Read-only Docker Containers

There are lots of good reasons for and articles recommending running Docker containers read-only, but what I have a difficult time finding are descriptions of how to do this for many popular images. Some software needs to write to a few important and predictable locations. It surprises me how often image providers neglect to offer instructions or details required to run their image this way.

Even setting aside read-only containers, counting on writing to the writable layer just feels wrong. Per the documentation, for the writable layer, both read and write speeds are lower because of the copy-on-write/overlay process through the storage driver. In my experience, docker diff output means I haven’t taken the time to configure my volume declarations, either through tmpfs mounts, volumes, or bind mounts.

For many images, simply creating tmpfs mounts for /run and /tmp are enough. For others, a more careful analysis is required. In any case, I wanted to share my experiences with turning a popular image into a read-only container.

First, let’s start with an image I use a lot: nginx. Even the engineers from nginx at DockerCon this year had no idea what would be required to run their Docker images read-only. I decided that very evening to figure this out, and it wasn’t really that hard.

A great and quick way to see what filesystems an image writes to is docker diff on a running container. With all logging (at least to log files) disabled and no proxy_cache setup, I still saw nginx writing to /var/run, /var/cache/nginx, and /tmp, and most of these writes were tiny files (like PID files, temporary files, and buffers). In most cases, it would be ideal to consolidate these or simply disable them. I couldn’t find a way to do that for these, but I was able to get a good sense of how much space was used. These values may vary, so please be sure to actually test your application if you choose to use my values.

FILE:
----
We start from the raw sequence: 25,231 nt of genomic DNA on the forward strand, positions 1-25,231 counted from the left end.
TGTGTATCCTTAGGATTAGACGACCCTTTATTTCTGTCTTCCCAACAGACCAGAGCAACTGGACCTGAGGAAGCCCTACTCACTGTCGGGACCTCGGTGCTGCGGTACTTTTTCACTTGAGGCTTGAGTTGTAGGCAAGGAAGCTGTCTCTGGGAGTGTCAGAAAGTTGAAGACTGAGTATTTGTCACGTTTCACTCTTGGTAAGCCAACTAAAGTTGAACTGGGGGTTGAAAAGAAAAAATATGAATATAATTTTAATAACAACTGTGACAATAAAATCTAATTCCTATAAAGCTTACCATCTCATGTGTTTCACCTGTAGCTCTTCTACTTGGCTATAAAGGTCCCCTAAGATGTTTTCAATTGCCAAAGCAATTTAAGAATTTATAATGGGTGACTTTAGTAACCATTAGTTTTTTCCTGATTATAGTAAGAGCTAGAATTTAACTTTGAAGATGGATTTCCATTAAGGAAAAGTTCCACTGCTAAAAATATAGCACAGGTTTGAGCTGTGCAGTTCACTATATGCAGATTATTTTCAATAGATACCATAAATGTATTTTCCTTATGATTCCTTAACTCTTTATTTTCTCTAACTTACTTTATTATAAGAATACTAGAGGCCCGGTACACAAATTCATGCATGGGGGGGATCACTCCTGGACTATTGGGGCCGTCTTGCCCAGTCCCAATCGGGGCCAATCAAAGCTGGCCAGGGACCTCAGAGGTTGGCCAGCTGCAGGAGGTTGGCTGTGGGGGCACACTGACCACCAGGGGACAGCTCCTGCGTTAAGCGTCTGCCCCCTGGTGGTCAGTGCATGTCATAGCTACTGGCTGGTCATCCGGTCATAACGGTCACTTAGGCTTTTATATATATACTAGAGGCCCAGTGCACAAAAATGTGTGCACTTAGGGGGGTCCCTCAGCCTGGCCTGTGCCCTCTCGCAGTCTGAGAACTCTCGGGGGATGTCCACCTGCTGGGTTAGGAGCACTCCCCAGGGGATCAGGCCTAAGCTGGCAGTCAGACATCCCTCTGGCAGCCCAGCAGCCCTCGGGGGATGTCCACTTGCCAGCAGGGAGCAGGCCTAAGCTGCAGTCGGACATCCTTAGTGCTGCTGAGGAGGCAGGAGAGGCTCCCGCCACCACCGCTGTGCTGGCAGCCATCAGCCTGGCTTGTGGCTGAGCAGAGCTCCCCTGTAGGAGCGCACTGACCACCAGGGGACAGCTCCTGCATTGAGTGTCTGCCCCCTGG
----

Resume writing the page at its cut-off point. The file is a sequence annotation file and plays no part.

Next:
In any case, I relied on tiny tmpfs volumes for these, but using any type of Docker volume should do. Here is an example from a docker-compose.yml:

Notice I have a few comments in there to explain the settings. I also have per_container: true but also have it commented out; this is a Rancher-specific volume setting but it is worth noting. Since tmpfs resides in-memory on a given host, if your orchestration tool is managing multiple hosts, you may have high-availability or capacity issues. This is because a service will share a volume across all containers for that service. For host-specific volumes like tmpfs, that means all containers for this service will run on the same host.

Given the memory restriction on the service (256MB) and the maximum size set for the tmpfs volumes (25MB combined), this means that the containers for this service can use a maximum of 281MB of memory each. That, and they are read-only other than these temporary filesystems that are severely restricted (no executables and not a lot of space and no devices so bind-mounting them should be difficult) and reset when the container restarts.

Clearly this isn’t the end of security tuning for a public-facing web server, but this isn’t a bad start. Also, don’t worry Kubernetes users, you can do the same thing in a Pod spec.

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